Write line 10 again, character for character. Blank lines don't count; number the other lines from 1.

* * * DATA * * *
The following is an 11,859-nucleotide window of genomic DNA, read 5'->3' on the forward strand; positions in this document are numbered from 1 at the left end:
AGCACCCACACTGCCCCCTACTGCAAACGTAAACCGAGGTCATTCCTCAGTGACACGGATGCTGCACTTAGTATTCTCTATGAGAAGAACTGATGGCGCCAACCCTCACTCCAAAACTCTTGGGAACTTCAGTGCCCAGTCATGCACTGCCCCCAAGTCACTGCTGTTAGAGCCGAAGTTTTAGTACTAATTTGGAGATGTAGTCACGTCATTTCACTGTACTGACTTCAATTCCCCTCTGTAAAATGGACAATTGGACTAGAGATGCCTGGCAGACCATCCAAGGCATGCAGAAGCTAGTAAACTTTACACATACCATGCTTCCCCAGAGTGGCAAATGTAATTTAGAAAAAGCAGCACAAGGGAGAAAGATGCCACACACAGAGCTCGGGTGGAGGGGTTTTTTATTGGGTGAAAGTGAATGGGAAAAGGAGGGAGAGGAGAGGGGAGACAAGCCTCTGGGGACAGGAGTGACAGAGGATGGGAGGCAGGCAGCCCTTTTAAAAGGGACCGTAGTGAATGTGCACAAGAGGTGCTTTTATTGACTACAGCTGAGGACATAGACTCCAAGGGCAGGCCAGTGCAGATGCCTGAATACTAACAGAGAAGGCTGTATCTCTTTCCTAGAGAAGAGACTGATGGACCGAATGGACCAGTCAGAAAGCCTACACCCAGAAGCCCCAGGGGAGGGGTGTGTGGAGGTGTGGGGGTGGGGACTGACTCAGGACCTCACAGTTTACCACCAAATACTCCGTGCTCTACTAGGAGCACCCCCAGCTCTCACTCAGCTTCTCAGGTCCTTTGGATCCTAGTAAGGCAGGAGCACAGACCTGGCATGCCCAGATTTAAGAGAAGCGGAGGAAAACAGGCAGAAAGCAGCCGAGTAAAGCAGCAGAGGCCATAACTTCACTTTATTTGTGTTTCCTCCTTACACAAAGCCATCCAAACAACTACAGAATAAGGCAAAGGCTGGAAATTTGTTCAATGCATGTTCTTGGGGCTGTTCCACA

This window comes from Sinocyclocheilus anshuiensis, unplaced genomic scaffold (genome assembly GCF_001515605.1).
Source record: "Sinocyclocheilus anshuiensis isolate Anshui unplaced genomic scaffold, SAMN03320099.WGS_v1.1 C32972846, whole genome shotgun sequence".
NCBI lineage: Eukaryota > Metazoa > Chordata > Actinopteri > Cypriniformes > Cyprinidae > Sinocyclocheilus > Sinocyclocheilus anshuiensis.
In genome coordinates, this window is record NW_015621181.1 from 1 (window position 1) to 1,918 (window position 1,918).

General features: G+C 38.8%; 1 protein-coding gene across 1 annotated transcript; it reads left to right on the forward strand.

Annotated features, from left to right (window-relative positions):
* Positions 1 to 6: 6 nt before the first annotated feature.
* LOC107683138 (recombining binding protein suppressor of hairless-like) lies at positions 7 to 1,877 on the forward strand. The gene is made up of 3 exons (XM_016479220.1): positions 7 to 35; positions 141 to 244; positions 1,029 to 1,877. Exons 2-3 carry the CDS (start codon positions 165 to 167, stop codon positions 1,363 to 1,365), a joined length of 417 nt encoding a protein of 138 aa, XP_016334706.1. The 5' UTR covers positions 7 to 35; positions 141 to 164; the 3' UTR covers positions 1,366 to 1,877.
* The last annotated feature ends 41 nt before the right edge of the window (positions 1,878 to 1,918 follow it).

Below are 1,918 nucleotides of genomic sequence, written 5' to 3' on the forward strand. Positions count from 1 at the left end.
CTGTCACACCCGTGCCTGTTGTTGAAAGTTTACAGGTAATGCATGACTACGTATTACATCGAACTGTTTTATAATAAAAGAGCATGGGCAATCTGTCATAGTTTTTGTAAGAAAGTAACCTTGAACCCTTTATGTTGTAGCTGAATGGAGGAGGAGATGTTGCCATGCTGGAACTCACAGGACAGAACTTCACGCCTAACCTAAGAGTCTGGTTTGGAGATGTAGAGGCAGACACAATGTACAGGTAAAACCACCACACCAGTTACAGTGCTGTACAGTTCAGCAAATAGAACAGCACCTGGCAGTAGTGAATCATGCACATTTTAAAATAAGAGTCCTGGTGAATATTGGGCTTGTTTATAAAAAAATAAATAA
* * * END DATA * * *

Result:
* LOC107683138 (recombining binding protein suppressor of hairless-like) lies at positions 7 to 1,877 on the forward strand. The gene is made up of 3 exons (XM_016479220.1): positions 7 to 35; positions 141 to 244; positions 1,029 to 1,877. Exons 2-3 carry the CDS (start codon positions 165 to 167, stop codon positions 1,363 to 1,365), a joined length of 417 nt encoding a protein of 138 aa, XP_016334706.1. The 5' UTR covers positions 7 to 35; positions 141 to 164; the 3' UTR covers positions 1,366 to 1,877.